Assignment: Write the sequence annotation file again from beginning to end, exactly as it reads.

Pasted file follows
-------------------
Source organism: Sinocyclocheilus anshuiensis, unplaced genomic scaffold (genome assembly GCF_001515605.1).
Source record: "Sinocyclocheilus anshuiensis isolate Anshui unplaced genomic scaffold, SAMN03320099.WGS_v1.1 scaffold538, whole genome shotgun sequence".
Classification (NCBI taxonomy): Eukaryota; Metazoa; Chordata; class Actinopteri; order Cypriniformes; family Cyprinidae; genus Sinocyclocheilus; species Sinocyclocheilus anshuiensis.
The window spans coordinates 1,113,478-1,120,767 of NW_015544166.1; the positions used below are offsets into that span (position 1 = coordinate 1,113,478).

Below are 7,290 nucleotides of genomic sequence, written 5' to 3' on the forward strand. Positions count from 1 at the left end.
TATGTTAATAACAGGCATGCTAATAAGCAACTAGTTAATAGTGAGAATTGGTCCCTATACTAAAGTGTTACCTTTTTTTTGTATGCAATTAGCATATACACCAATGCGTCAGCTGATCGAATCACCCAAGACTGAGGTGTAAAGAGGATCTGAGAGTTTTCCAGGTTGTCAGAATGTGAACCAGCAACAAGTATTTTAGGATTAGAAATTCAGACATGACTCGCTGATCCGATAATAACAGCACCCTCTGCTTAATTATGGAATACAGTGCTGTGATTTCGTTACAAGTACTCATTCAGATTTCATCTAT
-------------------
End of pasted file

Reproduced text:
Source organism: Sinocyclocheilus anshuiensis, unplaced genomic scaffold (genome assembly GCF_001515605.1).
Source record: "Sinocyclocheilus anshuiensis isolate Anshui unplaced genomic scaffold, SAMN03320099.WGS_v1.1 scaffold538, whole genome shotgun sequence".
Classification (NCBI taxonomy): Eukaryota; Metazoa; Chordata; class Actinopteri; order Cypriniformes; family Cyprinidae; genus Sinocyclocheilus; species Sinocyclocheilus anshuiensis.
The window spans coordinates 1,113,478-1,120,767 of NW_015544166.1; the positions used below are offsets into that span (position 1 = coordinate 1,113,478).

Below are 7,290 nucleotides of genomic sequence, written 5' to 3' on the forward strand. Positions count from 1 at the left end.
TATGTTAATAACAGGCATGCTAATAAGCAACTAGTTAATAGTGAGAATTGGTCCCTATACTAAAGTGTTACCTTTTTTTTGTATGCAATTAGCATATACACCAATGCGTCAGCTGATCGAATCACCCAAGACTGAGGTGTAAAGAGGATCTGAGAGTTTTCCAGGTTGTCAGAATGTGAACCAGCAACAAGTATTTTAGGATTAGAAATTCAGACATGACTCGCTGATCCGATAATAACAGCACCCTCTGCTTAATTATGGAATACAGTGCTGTGATTTCGTTACAAGTACTCATTCAGATTTCATCTAT